We went through an intensive rehearsal period beforehand to kind of shake off the stuff that they had done before really, because making a film is very different to play they had done before and the short film they had done before so it needed to be changed, and they know the characters inside out so that was useful for improvisation.

Yes I wanted to ask, there seems to be two different styles, particularly in comedy, of the Judd Apatow school of filming lots and lots and lots of footage, improvising and then just cutting it back in the end, or being very strict with the script and knowing exactly beforehand what you are shooting.  I guess you would veer more towards the improvisational side?

Yeah, there was a very tight script that was shot, but we liked to play around with it as well and we did that as much as we could. Technology has changed in that shooting loads and loads and loads of footage is not a problem. If we had made this film ten years ago it would have cost about 30 million pounds. But now there is no cost to filming as much as you can. In a way, why wouldn’t you? Comedy is a furnace and you have to keep feeding it.

You’ve filmed quite a lot of death scenes now, do you have any tips or things you’ve picked up along the way to make it very realistic, and how to use the fake blood…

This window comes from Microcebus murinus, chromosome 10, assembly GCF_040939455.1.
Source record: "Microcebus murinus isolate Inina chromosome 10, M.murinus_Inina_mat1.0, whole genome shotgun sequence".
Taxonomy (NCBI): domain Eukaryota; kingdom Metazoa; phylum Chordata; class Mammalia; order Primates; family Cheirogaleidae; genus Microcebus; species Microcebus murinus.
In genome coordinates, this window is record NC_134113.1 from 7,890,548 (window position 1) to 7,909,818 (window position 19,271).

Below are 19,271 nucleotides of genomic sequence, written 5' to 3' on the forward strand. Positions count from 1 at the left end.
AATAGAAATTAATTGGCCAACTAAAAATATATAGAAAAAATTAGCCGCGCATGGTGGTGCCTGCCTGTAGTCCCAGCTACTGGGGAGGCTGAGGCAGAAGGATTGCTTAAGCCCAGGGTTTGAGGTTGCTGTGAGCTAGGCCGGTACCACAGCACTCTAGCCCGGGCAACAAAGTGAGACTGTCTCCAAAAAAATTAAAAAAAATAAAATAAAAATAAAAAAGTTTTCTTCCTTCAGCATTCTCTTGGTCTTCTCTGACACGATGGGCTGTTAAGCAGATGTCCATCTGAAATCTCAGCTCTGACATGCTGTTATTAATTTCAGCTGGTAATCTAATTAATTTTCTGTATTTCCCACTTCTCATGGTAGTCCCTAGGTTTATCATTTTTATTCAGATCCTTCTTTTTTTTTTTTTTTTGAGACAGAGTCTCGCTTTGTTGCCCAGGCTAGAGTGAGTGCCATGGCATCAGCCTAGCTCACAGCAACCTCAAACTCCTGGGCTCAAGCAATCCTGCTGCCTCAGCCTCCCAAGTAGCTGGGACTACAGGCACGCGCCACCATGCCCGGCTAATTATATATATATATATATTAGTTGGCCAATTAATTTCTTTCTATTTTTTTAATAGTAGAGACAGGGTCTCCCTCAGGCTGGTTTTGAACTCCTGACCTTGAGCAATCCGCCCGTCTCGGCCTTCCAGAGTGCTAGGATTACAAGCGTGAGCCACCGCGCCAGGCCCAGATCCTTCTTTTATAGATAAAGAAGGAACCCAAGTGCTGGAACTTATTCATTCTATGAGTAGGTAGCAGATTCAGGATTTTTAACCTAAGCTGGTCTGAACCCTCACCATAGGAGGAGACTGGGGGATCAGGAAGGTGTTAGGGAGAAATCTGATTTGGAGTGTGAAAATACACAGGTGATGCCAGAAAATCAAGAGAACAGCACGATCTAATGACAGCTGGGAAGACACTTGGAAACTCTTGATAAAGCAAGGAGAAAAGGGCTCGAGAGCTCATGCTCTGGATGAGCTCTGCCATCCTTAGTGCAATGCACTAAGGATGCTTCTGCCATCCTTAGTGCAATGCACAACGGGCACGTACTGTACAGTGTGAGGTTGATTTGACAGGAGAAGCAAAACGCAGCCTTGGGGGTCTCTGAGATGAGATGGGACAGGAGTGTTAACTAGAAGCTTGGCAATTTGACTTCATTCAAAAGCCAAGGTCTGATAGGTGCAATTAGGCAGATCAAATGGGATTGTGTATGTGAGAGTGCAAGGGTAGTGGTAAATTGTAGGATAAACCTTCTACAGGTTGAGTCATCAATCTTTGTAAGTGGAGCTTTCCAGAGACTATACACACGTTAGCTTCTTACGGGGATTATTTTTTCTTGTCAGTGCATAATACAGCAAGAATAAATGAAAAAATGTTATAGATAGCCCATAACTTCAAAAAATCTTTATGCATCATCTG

A lot of that is actually to do with sound. It always amazes me when people are so shocked by the stuff in the films I make! I remember when I did my first film “Down Terrace” everyone one was going ‘Oh god it’s really violent’, but really it’s less violent than a soap opera I think [laughs]. But the cinema experience is quite overwhelming, and that’s to do with audio.  That’s the difference between television and film; cinema is much louder and much quieter. TV is much more compressed, so a gunshot is as loud as someone being punched in a TV Show, and that’s why it doesn’t feel as dramatic.

Yeah wow, that’s a good point and I’ve never thought of it that way. Now a caravan features very prominently in this film, was it difficult shooting in a very confined space?